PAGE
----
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Tape casting and 3D printing of glass slurries

Grant number: 19/16747-4
Support Opportunities:Scholarships in Brazil - Scientific Initiation
Effective date (Start): September 01, 2019
Effective date (End): August 31, 2020
Field of knowledge:Engineering - Materials and Metallurgical Engineering - Nonmetallic Materials
Principal Investigator:Eduardo Bellini Ferreira
Grantee:Letícia Cursini
Host Institution: Escola de Engenharia de São Carlos (EESC). Universidade de São Paulo (USP). São Carlos , SP, Brazil
Associated research grant:13/07793-6 - CEPIV - Center for Teaching, Research and Innovation in Glass, AP.CEPID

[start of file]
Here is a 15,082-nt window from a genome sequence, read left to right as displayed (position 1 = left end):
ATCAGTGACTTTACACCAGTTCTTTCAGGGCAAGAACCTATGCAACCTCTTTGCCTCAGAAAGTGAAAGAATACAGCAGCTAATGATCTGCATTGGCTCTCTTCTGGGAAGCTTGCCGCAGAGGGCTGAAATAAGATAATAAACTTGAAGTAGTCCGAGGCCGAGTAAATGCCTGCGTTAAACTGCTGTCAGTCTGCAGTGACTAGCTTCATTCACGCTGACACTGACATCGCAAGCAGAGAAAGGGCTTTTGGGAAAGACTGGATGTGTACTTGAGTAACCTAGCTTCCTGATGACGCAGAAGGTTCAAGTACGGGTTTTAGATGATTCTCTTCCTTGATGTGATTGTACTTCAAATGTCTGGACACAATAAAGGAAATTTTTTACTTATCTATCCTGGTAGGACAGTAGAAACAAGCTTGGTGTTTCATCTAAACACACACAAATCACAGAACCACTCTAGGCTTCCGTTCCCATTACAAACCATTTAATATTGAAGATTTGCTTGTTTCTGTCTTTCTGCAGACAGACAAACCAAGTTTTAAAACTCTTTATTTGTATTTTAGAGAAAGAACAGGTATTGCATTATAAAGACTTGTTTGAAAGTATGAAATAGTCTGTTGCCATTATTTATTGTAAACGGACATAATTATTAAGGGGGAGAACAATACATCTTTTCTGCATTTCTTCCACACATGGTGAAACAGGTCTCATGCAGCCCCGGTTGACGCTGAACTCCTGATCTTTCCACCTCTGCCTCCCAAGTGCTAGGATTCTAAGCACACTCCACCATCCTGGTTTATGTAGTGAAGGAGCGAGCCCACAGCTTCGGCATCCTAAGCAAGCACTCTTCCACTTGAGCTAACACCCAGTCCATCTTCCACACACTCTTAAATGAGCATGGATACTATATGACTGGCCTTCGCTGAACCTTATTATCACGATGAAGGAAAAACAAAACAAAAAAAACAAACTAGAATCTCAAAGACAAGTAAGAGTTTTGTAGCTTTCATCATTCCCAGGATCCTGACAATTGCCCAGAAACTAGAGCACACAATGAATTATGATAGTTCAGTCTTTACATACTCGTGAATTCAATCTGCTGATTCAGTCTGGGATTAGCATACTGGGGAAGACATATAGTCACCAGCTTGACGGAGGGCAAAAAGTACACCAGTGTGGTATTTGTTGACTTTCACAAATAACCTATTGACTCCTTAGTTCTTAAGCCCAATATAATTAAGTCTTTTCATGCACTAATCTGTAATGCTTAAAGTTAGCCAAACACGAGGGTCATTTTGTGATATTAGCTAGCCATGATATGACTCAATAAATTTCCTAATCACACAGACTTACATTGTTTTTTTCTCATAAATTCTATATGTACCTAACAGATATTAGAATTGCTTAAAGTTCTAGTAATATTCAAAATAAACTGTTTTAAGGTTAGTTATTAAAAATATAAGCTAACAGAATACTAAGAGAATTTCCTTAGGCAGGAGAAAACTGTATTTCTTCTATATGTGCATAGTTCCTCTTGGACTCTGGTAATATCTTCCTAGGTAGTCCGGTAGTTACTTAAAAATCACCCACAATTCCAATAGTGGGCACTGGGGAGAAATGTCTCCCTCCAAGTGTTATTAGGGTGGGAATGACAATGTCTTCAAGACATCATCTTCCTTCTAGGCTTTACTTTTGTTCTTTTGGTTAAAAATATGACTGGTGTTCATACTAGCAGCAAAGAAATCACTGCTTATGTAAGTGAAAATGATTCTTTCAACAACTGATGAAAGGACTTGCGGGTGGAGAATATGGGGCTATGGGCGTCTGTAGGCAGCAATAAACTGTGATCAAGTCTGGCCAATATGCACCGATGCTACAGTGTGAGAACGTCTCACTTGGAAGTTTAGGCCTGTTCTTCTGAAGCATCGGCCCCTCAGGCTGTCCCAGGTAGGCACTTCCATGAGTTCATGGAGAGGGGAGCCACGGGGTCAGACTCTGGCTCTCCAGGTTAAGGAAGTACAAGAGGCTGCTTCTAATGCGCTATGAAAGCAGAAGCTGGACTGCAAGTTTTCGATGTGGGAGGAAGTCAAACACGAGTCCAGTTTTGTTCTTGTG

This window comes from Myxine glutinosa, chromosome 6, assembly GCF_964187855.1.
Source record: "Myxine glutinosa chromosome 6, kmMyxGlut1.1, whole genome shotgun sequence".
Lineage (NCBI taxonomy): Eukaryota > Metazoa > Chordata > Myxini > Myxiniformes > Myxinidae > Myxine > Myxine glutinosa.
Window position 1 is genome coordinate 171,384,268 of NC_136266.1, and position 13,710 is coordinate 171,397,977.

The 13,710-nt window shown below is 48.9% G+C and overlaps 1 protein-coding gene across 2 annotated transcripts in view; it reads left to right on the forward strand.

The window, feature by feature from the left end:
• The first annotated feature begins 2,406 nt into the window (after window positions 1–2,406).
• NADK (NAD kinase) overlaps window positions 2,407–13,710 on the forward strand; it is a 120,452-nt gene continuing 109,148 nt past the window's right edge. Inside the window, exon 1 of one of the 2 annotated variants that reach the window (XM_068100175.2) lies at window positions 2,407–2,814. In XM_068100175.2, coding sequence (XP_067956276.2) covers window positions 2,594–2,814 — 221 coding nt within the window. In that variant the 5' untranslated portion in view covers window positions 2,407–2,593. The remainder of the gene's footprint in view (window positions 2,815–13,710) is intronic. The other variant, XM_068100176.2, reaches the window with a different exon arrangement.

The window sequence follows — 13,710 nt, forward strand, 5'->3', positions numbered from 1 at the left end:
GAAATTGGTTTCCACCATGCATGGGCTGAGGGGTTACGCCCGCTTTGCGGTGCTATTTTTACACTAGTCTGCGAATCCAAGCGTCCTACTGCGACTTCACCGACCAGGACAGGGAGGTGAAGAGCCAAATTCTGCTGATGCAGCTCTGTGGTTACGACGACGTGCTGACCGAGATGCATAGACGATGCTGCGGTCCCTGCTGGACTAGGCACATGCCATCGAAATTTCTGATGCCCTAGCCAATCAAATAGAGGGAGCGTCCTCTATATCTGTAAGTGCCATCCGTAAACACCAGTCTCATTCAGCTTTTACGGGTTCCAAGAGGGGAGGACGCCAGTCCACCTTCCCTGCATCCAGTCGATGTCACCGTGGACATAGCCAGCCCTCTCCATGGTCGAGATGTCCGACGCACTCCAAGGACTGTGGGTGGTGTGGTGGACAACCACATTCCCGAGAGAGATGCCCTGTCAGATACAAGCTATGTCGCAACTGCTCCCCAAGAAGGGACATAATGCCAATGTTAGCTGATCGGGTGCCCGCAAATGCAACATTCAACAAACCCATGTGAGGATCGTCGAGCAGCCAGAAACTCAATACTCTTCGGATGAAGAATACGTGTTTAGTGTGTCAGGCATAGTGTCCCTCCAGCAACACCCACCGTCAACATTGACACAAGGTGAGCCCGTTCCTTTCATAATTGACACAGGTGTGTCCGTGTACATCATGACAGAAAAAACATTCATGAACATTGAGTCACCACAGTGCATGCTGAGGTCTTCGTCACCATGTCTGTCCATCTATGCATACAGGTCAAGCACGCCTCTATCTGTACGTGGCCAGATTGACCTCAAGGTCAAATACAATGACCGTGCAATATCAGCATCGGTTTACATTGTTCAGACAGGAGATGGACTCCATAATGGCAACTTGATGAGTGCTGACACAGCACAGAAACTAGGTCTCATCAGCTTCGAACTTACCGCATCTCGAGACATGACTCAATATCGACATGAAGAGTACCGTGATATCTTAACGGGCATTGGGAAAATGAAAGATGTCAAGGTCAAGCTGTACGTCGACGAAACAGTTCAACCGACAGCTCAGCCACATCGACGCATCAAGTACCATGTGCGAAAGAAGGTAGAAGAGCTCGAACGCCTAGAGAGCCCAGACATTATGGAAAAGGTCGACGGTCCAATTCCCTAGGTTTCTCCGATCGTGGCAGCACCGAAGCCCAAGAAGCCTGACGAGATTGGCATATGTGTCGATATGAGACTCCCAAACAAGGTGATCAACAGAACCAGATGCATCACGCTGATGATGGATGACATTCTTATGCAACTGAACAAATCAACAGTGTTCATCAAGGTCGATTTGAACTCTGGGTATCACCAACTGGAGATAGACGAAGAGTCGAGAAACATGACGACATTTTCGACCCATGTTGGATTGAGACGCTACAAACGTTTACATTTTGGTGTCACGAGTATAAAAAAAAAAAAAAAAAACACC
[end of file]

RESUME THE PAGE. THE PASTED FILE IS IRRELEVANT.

Tape casting has been widely used in the electronics industry in multi-layer capacitors, Micro-Electro-Mechanical Systems (MEMs) and Solid Oxide Fuel Cells (SOFC). This forming technique essentially consists of the deposition of a slip or suspension of ceramic particles on a polymer film. After evaporation of the organic fraction and sintering, dense or porous ceramic films or thin tapes of thicknesses between 10 ¼m and 1 mm are obtained. We designed and manufactured a tape-casting machine characterized by the simplicity of operation and low cost, for the production of homogeneous and precise tapes, which allows R&D and tests for production scale-up. The highlights of this equipment are the suspension tank on a flat table; the special blade, a traction system of the collector film, and a flat table with drying chamber. The Low-Temperature Cofired Ceramics (LTCC) process allows the combination of different materials, making it easier to integrate different basic electrical functions. An advantage of using LTCC technology is the possibility of incorporating passive components and metal electrodes into interconnected substrates. Glass-ceramic systems produced from the sintering of vitreous powders with simultaneous crystallization, mainly from the surface, can be used in LTCC process. With controlled crystallization, the formed phases will determine the final dielectric and thermomechanical properties. The densification depends directly on the particle size and packing, and high-temperature viscosity and crystallization kinetics. The kinetics of viscous flow sintering and surface crystallization must be controlled to promote complete densification of the material. Rapid surface crystallization prevents viscous flow and therefore densification. We plan to develop glass-ceramic materials based on diopside (CaO.MgO.2SiO2) to produce tape-cast substrates for LTCC technology. Diopside has low dielectric constant (K <10), the relatively low coefficient of thermal expansion and sinters at low temperatures (<900°C).The microstructure of crystallized diopside, such as phase composition, crystallite size, and intergranular and intra-granular porosities directly affect the dielectric, mechanical and thermal properties, and can be controlled to maximize their performance. Fine 3D-printing was also recently showed for high-purity quartz glass with the respective chemical and physical properties. The resolution achieved the few-micrometer range. The structures may have dimensions in the range of a few centimeters. Small, complex structures were produced, and very small analytical systems could be made out of miniaturized glass tubes for biological and medical technologies. A variety of optical areas, from eyeglasses meeting special requirements to lenses in laptop cameras, may advantage from this technology.With a focus on the above manufacturing processes, the researcher will explore the possibilities of these techniques.

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